We sit in our stands another 45 minutes, but nothing else stirs. By 8:45 we've had breakfast, gutted the big doe and have her hanging from the gimbrel. We cannot help but notice that as she hangs with her nose touching the barn's floor her rear feet are two feet over our heads. Does don't get that big where I come from!
The other doe I got that evening. Now that's another story.
Dates are filling up for waterfowling. Get with your buddies and give me a call.
Just back from my annual muzzle loading deer hunt with my buddy Michael in Delaware. Essentially a three day visit to deer heaven.
A day and a half into the trip and neither of us has shot anything. (Michael and friends only hunt with bows and arrows.) In conversation with Michael's son I mention that in a best case scenario I'd leave to go home with 3 deer in my coolers. I'm kind of the designated hunter for our house and several of our friends here on the beach. Not to make too long a story of it: I got my wish.
What was I thinking? It takes forever to properly de-bone, clean, age and package 3 whole deer. Cleaning and de-boning takes a good chunk of 2 days, then tend the ice in the coolers for another 5 days. Another good rinse and then break out the vacuum sealer. Not to sound like I'm getting a commission or anything, but if you don't have a vacuum sealer, you need one. At the very least go in on one with a friend. If you think they're good for freezing venison, wait till you try the bad boy on fish fillets. Enough said.
Who am I kidding? In this house we love venison. Last night we had our first taste of the season in the form of chicken-fried backstrap and tenderloin. (Couldn't choose so we had a little of both) from the little button buck I brought home.
Oh. You caught that. Who, in deer heaven would shoot a button buck?.... Okay. The woman who owns the land really wants relief for her azaleas in the form of a drastic thinning of the estates' deer herd. Michael really wants a bunch of does thinned to make the horn hunting better and Michael's son Josh, just shot a doe that I saw tumble out of sight thirty yards from me.
I am pretty sure Josh's deer is done for, but just to be sure I keep my eyes on the little stream she'll have to cross if she were to try to escape. Ten minutes later, satisfied the deer hasn't escaped, I prepare to climb down from my tree stand and see what was what. Remove and store my safety harness, sling my muzzle loader over my head and onto my back and am drooped over the tree stand's seat, one foot on a climbing peg and the other foot waving around in the air trying to locate the next peg. By now it's just about dark-thirty. I glance back to where I last saw Josh's deer and freeze. There's a deer. It's nervous. I can't tell if it's looking at me or down the field toward Josh. No doubt, however, the deer is edging toward the trees. Josh's deer must have come to.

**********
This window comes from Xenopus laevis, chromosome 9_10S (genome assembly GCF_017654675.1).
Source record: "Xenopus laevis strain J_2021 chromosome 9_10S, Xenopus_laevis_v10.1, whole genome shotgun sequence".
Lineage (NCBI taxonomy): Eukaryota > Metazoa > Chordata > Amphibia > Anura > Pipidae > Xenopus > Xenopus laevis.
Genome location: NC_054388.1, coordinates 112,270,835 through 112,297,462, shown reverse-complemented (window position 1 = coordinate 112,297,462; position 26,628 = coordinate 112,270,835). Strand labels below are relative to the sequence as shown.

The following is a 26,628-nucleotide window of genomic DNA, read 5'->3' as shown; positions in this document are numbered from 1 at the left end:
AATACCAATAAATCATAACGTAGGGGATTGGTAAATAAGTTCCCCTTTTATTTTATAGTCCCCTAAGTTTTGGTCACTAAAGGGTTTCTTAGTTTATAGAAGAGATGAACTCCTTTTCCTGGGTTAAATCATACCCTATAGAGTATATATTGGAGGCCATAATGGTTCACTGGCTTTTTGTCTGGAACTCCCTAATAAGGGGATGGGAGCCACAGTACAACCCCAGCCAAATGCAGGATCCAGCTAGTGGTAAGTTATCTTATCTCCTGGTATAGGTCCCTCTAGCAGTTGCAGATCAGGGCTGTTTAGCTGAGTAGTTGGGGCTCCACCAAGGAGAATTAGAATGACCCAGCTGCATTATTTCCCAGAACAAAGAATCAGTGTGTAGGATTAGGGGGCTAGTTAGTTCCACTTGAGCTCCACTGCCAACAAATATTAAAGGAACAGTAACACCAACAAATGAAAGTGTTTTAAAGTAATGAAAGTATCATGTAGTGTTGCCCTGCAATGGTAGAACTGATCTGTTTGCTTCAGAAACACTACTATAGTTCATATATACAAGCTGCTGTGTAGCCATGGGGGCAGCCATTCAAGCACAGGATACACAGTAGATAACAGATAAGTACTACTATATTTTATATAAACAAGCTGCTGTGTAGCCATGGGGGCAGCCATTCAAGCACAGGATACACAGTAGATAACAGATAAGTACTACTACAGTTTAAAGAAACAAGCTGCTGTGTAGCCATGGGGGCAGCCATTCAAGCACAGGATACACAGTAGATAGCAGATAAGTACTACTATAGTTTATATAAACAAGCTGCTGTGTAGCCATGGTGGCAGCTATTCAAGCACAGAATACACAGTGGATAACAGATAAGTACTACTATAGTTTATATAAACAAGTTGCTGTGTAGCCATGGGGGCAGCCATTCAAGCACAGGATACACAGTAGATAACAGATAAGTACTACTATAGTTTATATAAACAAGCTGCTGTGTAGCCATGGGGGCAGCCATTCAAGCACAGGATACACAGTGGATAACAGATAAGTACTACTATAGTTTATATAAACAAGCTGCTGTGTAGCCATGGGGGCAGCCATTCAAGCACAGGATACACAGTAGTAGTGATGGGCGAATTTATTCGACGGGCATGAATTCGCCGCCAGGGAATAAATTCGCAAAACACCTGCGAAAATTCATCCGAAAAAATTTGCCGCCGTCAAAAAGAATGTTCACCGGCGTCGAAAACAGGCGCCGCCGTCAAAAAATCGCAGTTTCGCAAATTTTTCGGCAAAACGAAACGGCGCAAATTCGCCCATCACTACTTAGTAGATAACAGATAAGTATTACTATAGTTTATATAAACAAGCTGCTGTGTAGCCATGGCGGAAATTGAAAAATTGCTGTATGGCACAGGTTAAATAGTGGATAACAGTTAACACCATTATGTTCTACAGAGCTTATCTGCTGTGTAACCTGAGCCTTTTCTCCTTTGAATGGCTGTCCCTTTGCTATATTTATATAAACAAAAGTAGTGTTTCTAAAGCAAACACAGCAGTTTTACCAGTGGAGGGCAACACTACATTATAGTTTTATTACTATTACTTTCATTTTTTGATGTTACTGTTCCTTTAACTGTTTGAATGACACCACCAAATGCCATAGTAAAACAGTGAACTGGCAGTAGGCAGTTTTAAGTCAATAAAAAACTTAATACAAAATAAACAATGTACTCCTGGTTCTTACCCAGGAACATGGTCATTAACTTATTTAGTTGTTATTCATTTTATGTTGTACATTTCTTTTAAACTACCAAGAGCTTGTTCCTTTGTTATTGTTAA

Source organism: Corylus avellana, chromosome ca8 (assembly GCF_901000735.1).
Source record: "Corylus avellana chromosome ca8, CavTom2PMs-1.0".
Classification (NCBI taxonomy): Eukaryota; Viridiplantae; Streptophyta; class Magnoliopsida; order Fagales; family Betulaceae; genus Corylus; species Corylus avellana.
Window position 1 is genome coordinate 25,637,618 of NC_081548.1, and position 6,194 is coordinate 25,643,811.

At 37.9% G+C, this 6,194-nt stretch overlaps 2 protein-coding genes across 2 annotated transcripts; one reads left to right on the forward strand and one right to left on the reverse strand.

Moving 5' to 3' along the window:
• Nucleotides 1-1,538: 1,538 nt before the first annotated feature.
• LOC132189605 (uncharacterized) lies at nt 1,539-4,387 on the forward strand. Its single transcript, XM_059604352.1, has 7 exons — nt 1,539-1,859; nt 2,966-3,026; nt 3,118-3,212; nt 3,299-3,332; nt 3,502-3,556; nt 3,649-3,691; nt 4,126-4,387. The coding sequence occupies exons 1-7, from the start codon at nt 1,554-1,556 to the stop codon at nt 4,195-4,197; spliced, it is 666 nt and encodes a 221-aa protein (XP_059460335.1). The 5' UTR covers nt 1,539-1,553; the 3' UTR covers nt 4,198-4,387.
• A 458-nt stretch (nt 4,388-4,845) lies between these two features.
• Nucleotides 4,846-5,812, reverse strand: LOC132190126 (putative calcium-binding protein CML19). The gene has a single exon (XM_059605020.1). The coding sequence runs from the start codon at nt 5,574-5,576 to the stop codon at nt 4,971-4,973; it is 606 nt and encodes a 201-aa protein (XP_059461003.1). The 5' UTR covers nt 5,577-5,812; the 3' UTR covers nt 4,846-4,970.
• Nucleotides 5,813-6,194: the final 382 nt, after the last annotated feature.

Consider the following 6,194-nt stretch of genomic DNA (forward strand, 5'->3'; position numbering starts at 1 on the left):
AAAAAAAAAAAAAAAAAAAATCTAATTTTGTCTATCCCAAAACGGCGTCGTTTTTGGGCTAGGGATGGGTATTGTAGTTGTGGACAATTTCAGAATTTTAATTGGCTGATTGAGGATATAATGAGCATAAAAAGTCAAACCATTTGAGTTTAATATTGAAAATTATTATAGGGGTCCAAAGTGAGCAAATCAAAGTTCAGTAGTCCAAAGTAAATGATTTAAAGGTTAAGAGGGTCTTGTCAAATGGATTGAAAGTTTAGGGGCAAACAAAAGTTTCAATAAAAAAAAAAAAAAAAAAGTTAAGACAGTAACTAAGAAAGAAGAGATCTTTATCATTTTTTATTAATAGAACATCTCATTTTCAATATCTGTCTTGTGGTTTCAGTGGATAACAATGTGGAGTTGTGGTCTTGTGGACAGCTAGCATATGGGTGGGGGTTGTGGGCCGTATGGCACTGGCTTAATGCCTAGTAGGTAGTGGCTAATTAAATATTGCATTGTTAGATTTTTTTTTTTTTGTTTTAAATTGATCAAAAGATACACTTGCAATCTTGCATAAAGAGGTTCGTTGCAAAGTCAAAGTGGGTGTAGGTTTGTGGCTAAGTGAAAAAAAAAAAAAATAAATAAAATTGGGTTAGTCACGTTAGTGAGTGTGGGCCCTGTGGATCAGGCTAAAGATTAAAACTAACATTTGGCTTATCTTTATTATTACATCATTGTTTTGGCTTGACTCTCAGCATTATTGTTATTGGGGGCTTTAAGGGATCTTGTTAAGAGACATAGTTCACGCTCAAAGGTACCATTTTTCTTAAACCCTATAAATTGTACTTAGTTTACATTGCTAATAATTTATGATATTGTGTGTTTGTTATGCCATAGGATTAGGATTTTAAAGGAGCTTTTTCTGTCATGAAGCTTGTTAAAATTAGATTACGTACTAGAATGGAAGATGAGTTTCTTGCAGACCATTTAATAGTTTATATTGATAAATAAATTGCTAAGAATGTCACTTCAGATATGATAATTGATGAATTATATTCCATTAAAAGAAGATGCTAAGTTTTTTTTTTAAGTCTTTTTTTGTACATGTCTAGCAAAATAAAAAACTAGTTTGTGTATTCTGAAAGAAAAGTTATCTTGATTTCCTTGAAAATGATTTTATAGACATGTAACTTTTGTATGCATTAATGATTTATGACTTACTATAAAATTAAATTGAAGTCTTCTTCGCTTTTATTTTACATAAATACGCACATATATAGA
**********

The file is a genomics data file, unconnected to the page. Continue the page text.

Despite that I am draped over the stand's seat and have one foot on a climbing peg and the other dangling in empty air, I manage to un-sling my weapon- and realize my only possible shot will have to be taken left handed. I remember analyzing whether the recoil from the shot will knock me out of the tree. I figure I'm wedged in there pretty good. The deer is less than a foot from the trees....WHOOM.
Flame and billowing smoke. Minutes later the air finally clears. The field is empty.
I resling my front-stuffer and climb down. Cut through the trees to the field's edge and look to my right There's a deer down 30 yards down field. I walk to it. A nice doe. Probably 120 pounds. Bigger than I thought.
Josh walks up. "What'd you shoot?,"he asks. I point to the deer and cock an eyebrow in response. "No, that's my deer." We find my deer 10 minutes later. Forty yards into the woods despite a perfectly place left handed heart shot. Yup. Mine turns out to be a little button buck. His horns not even emergent from the hair on his head yet. Two trips and so far two little bucks. Somehow I don't seem to quite grasp proper herd management.
Oh well. Michael doesn't seem to mind, circumstances and all. I'm scheduled to head back there for the gun season in November which is right in the middle of the fall rut. Supposedly big bucks behind every tree stump.
Michael is calling that night's hunt "The massacre in the Oaks," being we were hunting an acorn littered stand of white oak trees. Michael's marksmanship added two more does. A good night for the azaleas. A great night for the freezer.
2003-2004 SEASON SYNOPSIS
Despite some rough spots, 03/04 was a very smoothly run and successful gunning season.`
At least one or a few of our guides had ample fowl for good shoots all season, so most everyone seemed generally pleased with our service. I know we will be seeing a lot of return business from the year's first time users of OBW guide service.
November was generally slow but we got enough shooting most days to keep people entertained. On a few of the most hideously blue-bird days, sound-side rock fishing bailed us out as the fishing was quite good. Those who remained flexible did quite well. November will be best remembered for what wasn't shot, however.